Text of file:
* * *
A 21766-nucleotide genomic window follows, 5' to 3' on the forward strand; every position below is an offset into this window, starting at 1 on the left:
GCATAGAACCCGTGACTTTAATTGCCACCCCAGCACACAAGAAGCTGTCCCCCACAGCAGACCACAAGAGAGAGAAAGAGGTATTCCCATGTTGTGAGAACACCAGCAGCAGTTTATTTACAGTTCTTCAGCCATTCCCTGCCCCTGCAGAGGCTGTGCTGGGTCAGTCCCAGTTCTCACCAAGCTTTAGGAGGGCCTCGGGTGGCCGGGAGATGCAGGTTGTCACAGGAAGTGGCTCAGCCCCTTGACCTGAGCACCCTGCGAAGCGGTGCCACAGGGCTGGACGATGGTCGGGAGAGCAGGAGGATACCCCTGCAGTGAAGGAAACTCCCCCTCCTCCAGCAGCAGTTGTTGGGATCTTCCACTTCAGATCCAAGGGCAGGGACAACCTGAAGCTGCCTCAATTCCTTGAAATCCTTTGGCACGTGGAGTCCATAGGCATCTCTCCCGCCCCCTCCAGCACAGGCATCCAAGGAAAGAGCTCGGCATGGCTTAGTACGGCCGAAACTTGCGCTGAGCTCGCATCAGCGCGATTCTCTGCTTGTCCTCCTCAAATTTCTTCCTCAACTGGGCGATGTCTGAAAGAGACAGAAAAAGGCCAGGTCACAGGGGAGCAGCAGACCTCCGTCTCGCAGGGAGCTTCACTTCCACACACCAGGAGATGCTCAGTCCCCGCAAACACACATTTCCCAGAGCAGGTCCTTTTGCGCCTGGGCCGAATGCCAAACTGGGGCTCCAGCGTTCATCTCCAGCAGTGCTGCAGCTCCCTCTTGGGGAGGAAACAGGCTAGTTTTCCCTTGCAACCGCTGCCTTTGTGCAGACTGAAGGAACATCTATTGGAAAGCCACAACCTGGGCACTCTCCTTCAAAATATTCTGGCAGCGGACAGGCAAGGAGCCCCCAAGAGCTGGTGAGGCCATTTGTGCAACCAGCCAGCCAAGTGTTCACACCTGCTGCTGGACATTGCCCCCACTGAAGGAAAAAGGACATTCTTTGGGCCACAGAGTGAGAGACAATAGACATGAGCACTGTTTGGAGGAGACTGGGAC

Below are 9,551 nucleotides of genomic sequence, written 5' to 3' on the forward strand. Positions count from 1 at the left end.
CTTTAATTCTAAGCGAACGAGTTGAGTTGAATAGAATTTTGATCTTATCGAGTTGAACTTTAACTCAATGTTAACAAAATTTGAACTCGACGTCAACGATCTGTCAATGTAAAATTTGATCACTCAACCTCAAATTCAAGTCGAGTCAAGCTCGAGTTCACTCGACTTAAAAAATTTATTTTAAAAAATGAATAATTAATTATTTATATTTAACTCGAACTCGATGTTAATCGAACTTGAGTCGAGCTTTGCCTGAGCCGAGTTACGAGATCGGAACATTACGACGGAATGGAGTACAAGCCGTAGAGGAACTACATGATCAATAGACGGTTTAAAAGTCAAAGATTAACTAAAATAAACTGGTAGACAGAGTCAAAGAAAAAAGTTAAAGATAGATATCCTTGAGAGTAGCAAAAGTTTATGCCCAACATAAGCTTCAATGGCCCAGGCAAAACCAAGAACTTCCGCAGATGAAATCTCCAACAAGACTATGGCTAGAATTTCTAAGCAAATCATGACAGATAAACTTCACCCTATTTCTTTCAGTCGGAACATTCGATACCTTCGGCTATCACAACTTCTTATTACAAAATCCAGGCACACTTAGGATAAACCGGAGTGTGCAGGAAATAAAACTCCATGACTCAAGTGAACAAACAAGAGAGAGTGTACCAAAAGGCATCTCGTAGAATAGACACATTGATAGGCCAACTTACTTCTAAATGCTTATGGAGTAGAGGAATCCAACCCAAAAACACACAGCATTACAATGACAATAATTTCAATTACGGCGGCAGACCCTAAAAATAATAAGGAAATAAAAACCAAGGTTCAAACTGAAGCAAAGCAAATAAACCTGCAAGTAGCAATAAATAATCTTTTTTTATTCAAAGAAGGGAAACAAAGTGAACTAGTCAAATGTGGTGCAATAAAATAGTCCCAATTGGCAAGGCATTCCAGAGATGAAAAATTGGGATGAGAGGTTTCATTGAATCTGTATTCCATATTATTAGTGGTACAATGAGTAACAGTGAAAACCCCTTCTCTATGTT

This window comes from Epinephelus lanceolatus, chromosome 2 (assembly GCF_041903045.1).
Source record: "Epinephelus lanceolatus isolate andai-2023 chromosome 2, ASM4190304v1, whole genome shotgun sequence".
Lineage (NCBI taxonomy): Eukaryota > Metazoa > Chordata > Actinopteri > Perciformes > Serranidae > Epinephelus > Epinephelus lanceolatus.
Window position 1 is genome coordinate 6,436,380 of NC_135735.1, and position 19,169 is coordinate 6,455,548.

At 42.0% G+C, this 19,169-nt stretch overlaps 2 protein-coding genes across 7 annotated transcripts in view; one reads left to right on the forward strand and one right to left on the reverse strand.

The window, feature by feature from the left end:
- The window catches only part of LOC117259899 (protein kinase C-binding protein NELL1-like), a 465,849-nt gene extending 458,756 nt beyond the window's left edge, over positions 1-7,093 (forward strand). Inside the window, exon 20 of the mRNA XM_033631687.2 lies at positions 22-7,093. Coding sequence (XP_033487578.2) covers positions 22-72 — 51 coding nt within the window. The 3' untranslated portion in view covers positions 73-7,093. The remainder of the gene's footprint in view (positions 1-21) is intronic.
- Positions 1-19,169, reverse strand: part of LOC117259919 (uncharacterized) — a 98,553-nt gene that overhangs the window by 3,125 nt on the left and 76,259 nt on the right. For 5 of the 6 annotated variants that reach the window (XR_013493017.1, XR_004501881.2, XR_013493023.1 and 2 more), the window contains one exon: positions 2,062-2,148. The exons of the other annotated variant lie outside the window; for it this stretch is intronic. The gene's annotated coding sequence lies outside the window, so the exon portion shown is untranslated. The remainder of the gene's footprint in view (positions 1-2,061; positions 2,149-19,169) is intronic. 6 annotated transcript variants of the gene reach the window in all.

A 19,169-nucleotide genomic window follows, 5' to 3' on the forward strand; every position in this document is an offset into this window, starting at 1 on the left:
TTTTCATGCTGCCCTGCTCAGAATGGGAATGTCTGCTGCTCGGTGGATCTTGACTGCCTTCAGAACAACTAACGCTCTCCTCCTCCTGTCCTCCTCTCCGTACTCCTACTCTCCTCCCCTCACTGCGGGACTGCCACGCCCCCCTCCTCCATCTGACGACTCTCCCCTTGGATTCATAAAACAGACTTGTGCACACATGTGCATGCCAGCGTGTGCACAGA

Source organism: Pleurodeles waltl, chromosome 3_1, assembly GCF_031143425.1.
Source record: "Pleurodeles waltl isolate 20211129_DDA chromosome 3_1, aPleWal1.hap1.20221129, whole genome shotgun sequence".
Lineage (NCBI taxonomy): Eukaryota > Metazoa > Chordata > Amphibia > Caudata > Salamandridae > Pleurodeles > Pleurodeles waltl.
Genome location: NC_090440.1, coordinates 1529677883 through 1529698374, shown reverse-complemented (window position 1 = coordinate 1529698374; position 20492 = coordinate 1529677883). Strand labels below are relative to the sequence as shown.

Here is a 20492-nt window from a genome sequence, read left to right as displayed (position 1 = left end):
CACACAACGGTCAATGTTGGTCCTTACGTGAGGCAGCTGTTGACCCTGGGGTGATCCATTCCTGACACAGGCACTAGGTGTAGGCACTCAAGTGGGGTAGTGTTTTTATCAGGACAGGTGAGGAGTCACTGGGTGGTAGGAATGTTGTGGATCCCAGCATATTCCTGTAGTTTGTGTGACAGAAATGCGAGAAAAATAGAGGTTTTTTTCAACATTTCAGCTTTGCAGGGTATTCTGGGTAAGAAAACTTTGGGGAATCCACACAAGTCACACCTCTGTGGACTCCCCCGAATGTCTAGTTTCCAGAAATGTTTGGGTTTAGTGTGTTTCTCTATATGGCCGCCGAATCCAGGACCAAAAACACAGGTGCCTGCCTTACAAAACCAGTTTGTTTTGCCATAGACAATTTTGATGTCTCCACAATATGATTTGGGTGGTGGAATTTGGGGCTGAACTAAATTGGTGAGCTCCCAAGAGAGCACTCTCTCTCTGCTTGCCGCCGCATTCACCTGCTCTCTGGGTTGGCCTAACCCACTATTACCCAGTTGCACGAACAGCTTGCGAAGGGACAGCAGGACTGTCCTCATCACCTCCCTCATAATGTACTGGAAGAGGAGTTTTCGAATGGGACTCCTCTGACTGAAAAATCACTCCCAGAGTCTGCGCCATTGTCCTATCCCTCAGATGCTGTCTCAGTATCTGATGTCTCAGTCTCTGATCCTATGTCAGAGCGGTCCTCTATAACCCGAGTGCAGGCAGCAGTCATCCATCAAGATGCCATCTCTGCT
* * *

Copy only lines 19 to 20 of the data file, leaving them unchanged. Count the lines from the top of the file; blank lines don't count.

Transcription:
Here is a 20492-nt window from a genome sequence, read left to right as displayed (position 1 = left end):
CACACAACGGTCAATGTTGGTCCTTACGTGAGGCAGCTGTTGACCCTGGGGTGATCCATTCCTGACACAGGCACTAGGTGTAGGCACTCAAGTGGGGTAGTGTTTTTATCAGGACAGGTGAGGAGTCACTGGGTGGTAGGAATGTTGTGGATCCCAGCATATTCCTGTAGTTTGTGTGACAGAAATGCGAGAAAAATAGAGGTTTTTTTCAACATTTCAGCTTTGCAGGGTATTCTGGGTAAGAAAACTTTGGGGAATCCACACAAGTCACACCTCTGTGGACTCCCCCGAATGTCTAGTTTCCAGAAATGTTTGGGTTTAGTGTGTTTCTCTATATGGCCGCCGAATCCAGGACCAAAAACACAGGTGCCTGCCTTACAAAACCAGTTTGTTTTGCCATAGACAATTTTGATGTCTCCACAATATGATTTGGGTGGTGGAATTTGGGGCTGAACTAAATTGGTGAGCTCCCAAGAGAGCACTCTCTCTCTGCTTGCCGCCGCATTCACCTGCTCTCTGGGTTGGCCTAACCCACTATTACCCAGTTGCACGAACAGCTTGCGAAGGGACAGCAGGACTGTCCTCATCACCTCCCTCATAATGTACTGGAAGAGGAGTTTTCGAATGGGACTCCTCTGACTGAAAAATCACTCCCAGAGTCTGCGCCATTGTCCTATCCCTCAGATGCTGTCTCAGTATCTGATGTCTCAGTCTCTGATCCTATGTCAGAGCGGTCCTCTATAACCCGAGTGCAGGCAGCAGTCATCCATCAAGATGCCATCTCTGCT